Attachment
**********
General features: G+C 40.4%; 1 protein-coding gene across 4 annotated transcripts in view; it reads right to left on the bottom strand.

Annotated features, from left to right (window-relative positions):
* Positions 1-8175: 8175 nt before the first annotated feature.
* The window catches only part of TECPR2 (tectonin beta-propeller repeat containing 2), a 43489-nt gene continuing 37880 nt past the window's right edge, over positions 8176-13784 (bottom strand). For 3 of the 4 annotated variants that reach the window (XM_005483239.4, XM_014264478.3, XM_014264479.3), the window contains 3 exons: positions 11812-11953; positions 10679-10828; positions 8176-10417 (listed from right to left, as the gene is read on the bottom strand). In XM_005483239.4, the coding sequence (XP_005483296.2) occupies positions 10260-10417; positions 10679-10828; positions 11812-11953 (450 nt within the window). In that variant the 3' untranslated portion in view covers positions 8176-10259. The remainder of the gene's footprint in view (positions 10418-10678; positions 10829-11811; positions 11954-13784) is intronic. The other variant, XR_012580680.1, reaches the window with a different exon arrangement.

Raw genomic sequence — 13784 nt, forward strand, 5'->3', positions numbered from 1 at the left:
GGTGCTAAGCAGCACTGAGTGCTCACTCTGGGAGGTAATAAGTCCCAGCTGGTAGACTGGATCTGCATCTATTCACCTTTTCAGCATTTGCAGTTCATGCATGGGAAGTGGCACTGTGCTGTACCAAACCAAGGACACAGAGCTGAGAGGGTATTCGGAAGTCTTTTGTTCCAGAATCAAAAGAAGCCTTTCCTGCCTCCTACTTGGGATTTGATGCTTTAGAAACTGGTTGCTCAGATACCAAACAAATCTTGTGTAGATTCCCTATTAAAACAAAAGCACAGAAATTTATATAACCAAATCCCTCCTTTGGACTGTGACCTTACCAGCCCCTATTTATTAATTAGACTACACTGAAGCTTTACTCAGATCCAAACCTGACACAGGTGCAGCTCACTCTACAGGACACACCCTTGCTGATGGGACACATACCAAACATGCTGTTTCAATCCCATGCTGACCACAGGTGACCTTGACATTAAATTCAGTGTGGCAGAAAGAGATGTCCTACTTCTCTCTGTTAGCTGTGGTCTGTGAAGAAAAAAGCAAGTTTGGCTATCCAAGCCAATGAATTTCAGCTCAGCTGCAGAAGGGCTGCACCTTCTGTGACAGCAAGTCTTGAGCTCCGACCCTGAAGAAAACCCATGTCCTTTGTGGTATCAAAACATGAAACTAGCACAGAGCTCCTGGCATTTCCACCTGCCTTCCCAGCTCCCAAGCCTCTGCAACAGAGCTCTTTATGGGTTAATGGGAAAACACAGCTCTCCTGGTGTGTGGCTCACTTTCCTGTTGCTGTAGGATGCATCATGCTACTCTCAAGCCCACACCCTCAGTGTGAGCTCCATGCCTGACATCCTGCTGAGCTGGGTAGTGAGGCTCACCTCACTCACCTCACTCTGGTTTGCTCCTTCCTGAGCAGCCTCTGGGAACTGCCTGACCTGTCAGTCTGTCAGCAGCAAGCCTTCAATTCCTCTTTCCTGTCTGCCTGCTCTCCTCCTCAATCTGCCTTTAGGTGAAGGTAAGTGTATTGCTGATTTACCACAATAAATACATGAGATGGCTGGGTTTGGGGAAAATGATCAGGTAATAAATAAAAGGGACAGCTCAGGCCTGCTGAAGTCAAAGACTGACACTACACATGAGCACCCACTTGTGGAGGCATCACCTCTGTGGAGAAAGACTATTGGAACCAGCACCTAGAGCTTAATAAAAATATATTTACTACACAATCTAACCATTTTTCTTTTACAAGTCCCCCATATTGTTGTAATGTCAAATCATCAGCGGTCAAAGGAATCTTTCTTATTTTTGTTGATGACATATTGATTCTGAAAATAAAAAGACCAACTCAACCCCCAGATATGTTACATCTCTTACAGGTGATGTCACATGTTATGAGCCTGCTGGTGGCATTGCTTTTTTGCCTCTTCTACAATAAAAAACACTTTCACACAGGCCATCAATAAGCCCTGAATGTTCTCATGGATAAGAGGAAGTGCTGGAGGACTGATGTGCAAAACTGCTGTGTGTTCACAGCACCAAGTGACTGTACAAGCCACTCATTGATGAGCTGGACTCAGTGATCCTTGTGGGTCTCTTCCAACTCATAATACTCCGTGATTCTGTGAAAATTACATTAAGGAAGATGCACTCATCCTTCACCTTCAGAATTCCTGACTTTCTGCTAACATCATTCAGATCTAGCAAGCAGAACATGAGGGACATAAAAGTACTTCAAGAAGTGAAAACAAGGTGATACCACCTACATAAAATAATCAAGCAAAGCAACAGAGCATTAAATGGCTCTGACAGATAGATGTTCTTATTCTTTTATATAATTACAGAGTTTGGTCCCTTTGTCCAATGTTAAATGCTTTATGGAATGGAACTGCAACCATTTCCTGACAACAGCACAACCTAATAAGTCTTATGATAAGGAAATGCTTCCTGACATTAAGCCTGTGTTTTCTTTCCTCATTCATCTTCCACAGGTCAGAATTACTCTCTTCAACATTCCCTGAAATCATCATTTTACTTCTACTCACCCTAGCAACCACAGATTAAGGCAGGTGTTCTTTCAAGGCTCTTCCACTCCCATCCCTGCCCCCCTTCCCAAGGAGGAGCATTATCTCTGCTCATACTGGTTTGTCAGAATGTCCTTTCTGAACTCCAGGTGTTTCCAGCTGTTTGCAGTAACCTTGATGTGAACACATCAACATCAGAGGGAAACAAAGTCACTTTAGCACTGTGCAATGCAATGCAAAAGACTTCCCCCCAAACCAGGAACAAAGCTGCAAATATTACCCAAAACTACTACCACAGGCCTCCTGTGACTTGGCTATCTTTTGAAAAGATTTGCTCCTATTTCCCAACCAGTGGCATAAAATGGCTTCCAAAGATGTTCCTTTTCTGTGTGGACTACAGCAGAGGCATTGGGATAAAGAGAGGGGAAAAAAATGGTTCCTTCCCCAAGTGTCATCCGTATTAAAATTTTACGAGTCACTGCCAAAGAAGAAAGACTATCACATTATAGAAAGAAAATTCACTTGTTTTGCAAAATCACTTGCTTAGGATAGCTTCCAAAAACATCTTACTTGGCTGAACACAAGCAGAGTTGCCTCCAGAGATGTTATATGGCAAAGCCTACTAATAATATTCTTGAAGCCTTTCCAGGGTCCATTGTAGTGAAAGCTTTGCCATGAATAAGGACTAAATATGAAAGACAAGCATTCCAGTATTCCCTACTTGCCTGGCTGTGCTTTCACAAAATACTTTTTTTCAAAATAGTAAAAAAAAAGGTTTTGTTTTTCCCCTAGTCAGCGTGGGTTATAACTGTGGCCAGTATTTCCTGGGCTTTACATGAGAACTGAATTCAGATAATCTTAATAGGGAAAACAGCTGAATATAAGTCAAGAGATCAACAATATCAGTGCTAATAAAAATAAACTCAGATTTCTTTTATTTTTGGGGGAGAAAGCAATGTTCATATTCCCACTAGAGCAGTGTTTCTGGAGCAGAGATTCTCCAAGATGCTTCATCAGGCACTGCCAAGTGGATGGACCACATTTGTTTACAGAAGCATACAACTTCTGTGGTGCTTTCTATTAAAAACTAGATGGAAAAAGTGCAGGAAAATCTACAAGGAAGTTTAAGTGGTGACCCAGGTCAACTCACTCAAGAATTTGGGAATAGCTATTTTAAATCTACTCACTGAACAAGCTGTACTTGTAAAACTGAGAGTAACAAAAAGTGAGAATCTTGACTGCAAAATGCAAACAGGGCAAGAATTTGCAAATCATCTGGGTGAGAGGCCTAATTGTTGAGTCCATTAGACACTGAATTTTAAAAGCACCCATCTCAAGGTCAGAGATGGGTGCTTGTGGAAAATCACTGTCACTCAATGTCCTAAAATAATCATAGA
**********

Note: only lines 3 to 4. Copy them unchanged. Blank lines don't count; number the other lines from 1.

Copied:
* Positions 1-8175: 8175 nt before the first annotated feature.
* The window catches only part of TECPR2 (tectonin beta-propeller repeat containing 2), a 43489-nt gene continuing 37880 nt past the window's right edge, over positions 8176-13784 (bottom strand). For 3 of the 4 annotated variants that reach the window (XM_005483239.4, XM_014264478.3, XM_014264479.3), the window contains 3 exons: positions 11812-11953; positions 10679-10828; positions 8176-10417 (listed from right to left, as the gene is read on the bottom strand). In XM_005483239.4, the coding sequence (XP_005483296.2) occupies positions 10260-10417; positions 10679-10828; positions 11812-11953 (450 nt within the window). In that variant the 3' untranslated portion in view covers positions 8176-10259. The remainder of the gene's footprint in view (positions 10418-10678; positions 10829-11811; positions 11954-13784) is intronic. The other variant, XR_012580680.1, reaches the window with a different exon arrangement.